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|More than Mistakes: Grammatical Errors and Sociolinguistic Identity in a Colonial-Era K’iche’ Maya Manuscript||Mallory E. Matsumoto||1|
|Reduplication in Menominee||Monica Macaulay||30|
|Language Contact in the Northernmost Regions of the Pacific Northwest: Tlingit Elements in Tahltan||Hank Nater||44|
|Arabic Dialect Contact and Change in Casablanca: The Role of Simplification and Salience in the Adoption of a Morphosyntactic Variable||Atiqa Hachimi||60|
Abstract. Research on documents composed by Maya communities during the mid-sixteenth to seventeenth centuries has been largely limited to basic transcriptions, translations, and ethnohistorical analysis, particularly for those whose textual contents are political in nature. This analysis focuses instead on grammatical errors in a Spanish-language título from the K’iche’ Maya region of the western Guatemalan Highlands. I argue that the patterned gender and number disagreement indicates that the scribe was a native K’iche’ speaker who was not fully bilingual in Spanish. This case study illustrates the sociolinguistic potential of colonial-era indigenous sources when examined from a paleographic and linguistic perspective.
Abstract. This article revisits Bloomfield’s 1962 description of reduplication in Menominee, drawing examples from his work and from original fieldwork. Reduplication of verb stems is shown to mark repetition or continuation of action, habitual action, intensification, and plurality. The forms of reduplication—regular and irregular—are discussed, as is Bloomfield’s claim that irregular forms have a connotation of violence. I argue that Menominee reduplication is stem reduplication, not root reduplication, and propose an analysis of regular reduplication, drawing on synchronic and diachronic facts about the language.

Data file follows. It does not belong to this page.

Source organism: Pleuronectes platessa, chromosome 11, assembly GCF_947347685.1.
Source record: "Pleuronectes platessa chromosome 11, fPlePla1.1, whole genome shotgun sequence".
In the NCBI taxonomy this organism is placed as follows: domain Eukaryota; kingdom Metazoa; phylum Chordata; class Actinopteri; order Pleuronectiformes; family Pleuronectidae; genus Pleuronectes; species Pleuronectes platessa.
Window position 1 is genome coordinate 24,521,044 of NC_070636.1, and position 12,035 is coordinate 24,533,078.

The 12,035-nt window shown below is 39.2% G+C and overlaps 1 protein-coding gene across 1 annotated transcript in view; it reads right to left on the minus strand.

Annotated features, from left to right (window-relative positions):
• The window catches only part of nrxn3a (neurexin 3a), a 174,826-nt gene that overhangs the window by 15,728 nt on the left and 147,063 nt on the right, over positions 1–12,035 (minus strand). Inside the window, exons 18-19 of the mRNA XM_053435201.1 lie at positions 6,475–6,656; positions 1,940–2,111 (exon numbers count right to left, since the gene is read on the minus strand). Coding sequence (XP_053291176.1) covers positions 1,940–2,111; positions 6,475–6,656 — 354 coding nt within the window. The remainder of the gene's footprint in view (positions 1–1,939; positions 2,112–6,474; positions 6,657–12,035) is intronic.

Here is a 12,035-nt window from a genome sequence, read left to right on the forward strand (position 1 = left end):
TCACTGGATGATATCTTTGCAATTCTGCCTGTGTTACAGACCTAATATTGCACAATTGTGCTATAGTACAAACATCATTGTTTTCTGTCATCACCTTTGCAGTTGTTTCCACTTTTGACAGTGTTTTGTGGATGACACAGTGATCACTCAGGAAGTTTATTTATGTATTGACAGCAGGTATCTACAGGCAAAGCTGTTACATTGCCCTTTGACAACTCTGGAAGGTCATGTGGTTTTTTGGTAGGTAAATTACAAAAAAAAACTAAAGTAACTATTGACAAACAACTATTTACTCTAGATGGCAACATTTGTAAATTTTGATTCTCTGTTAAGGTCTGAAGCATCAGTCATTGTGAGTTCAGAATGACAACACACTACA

Abstract. The Tahltan lexicon has been noticeably affected by Tlingit. This article presents that portion of Tahltan lexicon that is rooted in Tlingit, and describes semantic and morphological properties of, and phonemic changes undergone by, Tlingit-derived vocabulary. Historical sources indicate that the principal forces driving transfer of vocabulary from Tlingit to Tahltan are trade- and culture-related contact, migrations, remigrations, and intermarriage.
Abstract. The sociolinguistic outcomes of migration in Morocco’s largest city, Casablanca, are examined through analysis of the adoption of the second person gender-marking norms of Casablanca Arabic by three groups whose heritage varieties have a corresponding merger or distinction of gender. Ethnographic interviews and interactions with multigenerational families show that convergence to the dominant Casablanca norm is not uniform across the three different groups. While linguistic simplification is important, differences in referential and nonreferential indexical meanings of each group’s linguistic variant vis-à-vis that of Casablanca play a critical role in the different outcomes of this morphosyntactic contact.
Last updated: 7 Mar 2019
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